Over the past few days, interest in bitcoin has exploded as its valuation has reached stratospheric levels. Most of the media attention has been focused on that valuation and on bitcoin’s viability as money. For example, the Financial Times had the run-up in bitcoin’s price on its front page yesterday, emphasizing its volatility and its commodity-like qualities. It quoted one analyst saying, “It’s gold for computer nerds.” For many folks, this is how they will be introduced to bitcoin, and it’s a shame because it misses what’s really interesting about the crypto-currency.
It’s no secret that bitcoin excites libertarians above all others. What’s less understood is that there are two distinct reasons driving this enthusiasm. The first is that bitcoin is not issued by any authority, so there’s no central banker to monkey the money supply. This attracts what we can affectionately call the “gold bugs” or “audit the Fed” types. They are interested in bitcoin as a new, more moral form of money. And bitcoin as money is what’s been getting all the attention given it’s rising valuation.
But there is a second reason libertarians should be excited about bitcoin, and it’s the reason I am an enthusiast: bitcoin as a payments system. As the world’s first completely decentralized digital currency, there is not only no central banker, there is no intermediary of any kind needed for two parties to make a transaction. Today we rely on third parties to transact online, and when government wants to restrict how we can spend money online, it’s these intermediaries they turn to. PayPal, Visa, MasterCard and other traditional payment processors don’t let you transmit money to WikiLeaks, or to UK gambling sites, or to people in Iran, or to buy illegal goods and services on anonymous black markets. Bitcoin disrupts the ability of governments and intermediaries to control your transactions, and because there is no bitcoin company or bitcoin building anywhere, it can’t be shut down.
Tim Lee gets this when he writes that bitcoin is no competition for the dollar as a currency,
Rather, the future demand for Bitcoins will largely come from applications where conventional currencies don’t perform that well. Bitcoins have some unique properties that no other financial instrument has. They combine the irreversibility of cash transactions with the convenience of electronic transactions. And, the lack of middlemen and regulations greatly reduces the barrier to entry. You don’t need to get permission from big banks or financial regulators to create a Bitcoin-based financial service. All of this means it makes sense to think of Bitcoin less as an alternative currency than as a new platform for financial innovation.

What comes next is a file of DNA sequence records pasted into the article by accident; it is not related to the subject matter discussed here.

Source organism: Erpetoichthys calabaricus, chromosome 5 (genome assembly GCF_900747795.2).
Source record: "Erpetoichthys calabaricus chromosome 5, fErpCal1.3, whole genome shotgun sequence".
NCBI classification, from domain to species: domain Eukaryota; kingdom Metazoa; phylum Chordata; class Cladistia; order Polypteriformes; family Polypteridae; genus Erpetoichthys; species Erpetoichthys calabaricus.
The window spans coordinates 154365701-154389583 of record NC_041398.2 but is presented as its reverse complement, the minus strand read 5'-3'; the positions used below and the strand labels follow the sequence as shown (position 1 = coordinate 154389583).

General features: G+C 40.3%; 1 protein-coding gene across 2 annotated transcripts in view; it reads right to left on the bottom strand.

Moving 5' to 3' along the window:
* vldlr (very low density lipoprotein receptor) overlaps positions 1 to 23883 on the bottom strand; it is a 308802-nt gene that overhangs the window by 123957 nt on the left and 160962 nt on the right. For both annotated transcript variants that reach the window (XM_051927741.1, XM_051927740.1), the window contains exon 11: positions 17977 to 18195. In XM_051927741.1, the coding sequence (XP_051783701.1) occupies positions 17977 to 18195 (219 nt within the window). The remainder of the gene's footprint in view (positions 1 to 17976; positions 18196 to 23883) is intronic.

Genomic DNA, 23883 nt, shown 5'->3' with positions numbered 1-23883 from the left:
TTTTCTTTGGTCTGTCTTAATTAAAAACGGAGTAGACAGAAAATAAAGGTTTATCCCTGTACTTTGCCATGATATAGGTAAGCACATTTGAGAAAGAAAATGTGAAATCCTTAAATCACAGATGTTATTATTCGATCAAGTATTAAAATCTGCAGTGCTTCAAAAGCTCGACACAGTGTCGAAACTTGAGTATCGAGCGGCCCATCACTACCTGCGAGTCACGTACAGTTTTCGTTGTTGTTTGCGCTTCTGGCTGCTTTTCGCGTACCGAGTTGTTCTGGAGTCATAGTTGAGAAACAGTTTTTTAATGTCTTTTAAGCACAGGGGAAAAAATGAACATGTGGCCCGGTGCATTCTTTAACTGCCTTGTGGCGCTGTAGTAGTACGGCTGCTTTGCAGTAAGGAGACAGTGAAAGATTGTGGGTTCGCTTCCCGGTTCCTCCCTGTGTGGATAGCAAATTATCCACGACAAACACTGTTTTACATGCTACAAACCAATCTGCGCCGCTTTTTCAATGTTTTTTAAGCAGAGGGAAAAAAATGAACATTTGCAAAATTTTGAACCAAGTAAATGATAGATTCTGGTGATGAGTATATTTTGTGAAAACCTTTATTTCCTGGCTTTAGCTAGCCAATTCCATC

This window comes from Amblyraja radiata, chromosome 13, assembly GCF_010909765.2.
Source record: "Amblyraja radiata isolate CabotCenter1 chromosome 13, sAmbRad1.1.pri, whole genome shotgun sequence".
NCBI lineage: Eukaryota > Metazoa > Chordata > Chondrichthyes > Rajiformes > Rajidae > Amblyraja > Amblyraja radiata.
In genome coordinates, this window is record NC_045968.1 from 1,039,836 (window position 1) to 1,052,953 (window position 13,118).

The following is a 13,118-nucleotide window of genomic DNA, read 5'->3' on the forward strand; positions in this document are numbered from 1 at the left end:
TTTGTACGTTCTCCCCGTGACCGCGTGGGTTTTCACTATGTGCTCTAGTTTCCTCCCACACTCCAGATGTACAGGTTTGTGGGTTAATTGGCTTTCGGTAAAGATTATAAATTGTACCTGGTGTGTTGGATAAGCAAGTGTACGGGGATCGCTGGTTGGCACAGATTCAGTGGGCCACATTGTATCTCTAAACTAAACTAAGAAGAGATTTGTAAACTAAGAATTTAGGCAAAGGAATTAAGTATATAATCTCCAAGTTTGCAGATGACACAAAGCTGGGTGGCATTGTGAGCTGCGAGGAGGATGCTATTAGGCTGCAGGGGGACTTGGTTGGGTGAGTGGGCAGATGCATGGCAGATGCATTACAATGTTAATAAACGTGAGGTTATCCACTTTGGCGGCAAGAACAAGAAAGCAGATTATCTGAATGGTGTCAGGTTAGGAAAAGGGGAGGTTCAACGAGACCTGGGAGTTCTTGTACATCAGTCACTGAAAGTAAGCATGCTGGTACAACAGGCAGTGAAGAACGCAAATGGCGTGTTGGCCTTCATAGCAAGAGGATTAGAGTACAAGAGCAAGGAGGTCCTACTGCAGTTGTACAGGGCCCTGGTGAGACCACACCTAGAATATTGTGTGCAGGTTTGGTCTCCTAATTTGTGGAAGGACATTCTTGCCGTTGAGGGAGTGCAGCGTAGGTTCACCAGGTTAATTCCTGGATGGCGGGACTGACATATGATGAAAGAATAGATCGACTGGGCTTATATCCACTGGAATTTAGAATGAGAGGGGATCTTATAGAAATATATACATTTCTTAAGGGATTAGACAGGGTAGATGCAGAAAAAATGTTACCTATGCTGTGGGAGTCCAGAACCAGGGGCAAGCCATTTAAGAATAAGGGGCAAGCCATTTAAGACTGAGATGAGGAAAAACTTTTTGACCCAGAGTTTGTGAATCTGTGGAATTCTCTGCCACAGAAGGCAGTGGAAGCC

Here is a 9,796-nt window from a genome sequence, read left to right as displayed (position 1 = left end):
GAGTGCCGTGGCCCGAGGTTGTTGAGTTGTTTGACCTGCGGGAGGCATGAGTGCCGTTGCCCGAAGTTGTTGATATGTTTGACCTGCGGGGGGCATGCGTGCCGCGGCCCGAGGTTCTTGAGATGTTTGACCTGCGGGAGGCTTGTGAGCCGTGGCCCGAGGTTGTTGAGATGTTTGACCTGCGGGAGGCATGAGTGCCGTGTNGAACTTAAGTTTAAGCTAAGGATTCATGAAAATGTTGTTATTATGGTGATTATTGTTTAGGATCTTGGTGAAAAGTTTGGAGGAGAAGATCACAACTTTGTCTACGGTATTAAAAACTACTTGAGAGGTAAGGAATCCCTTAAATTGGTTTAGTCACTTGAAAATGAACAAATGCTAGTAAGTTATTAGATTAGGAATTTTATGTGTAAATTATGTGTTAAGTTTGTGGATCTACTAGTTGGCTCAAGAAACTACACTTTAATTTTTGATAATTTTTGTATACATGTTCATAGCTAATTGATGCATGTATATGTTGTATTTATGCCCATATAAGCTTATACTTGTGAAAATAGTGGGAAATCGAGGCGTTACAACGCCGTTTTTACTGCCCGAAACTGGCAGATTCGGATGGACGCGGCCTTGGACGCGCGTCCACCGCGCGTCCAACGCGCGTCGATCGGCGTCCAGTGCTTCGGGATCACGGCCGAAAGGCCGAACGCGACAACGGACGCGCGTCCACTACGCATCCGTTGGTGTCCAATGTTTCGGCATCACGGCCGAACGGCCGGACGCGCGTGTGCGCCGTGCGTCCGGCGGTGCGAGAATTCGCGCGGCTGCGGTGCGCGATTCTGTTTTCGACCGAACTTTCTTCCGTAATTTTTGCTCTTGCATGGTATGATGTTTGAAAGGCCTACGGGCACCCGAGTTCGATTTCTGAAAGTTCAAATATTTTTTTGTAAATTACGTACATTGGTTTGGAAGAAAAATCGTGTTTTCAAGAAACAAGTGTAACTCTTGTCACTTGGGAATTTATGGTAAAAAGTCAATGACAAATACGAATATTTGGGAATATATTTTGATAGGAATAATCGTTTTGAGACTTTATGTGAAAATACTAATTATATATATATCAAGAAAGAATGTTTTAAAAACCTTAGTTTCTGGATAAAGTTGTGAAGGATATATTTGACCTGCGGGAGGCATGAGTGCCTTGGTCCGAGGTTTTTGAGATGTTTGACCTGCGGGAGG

One objection to this view comes from Felix Salmon in a very thoughtful and nuanced essay. He recognizes that bitcoin is “in many ways the best and cleanest payments mechanism the world has ever seen,” but he laments that it is “an uncomfortable combination of commodity and currency.” He goes on to ask rhetorically, “If the currency of a country ever fluctuated as much as bitcoins did, it would never be taken seriously as a medium of exchange: how are you meant to do business in a place where an item costing one unit of currency is worth $10 one day and $20 the next?”
The answer is that bitcoin doesn’t need to be a good unit of account or a good store of value to be a good medium of exchange. Indeed, the prices of products and services being sold for bitcoin online today are denominated in dollars and are converted at the market rate for bitcoin when the transaction happens. This is how WordPress, one of the most prominent companies accepting bitcoin, does it. In fact, WordPress never even handles bitcoin. They employ the services of a very interesting company called Bitpay that manages bitcoin payment processing for them.
When you check out at WordPress using bitcoin, Bitpay quotes you the total of your dollar-denominated shopping cart in bitcoin at the current exchange rate, takes your bitcoin payment, and then deposits dollars in WordPress’s account. This allows WordPress to sell to persons in Iran or Haiti or anyone of the dozens of other countries where PayPal, Visa and MasterCard are not available. It also highlights bitcoin’s true disruptive quality as a payments system—one that is unstoppable, largely anonymous, and incredibly cheap to boot.
To answer Salmon more directly: It doesn’t matter what the price of bitcoin is for it to operate as the amazing payments system that it is. It doesn’t matter if it is very volatile. Dollars go in and dollars come out and the fact that some folks are (probably unwisely) treating it as a store of value doesn’t really matter.
That all said, there are some caveats to point out. Bitcoin will work as a seamless payment system so long as you can get in and out of it quick enough to mitigate volatility. That is largely a technical consideration, but it could also depend on the market’s liquidity, which conceivably could be hurt by speculative hoarding. I haven’t given this much thought yet, but given that bitcoin can be denominated down to eight decimal places, I’m not sure it will be a big problem anytime soon.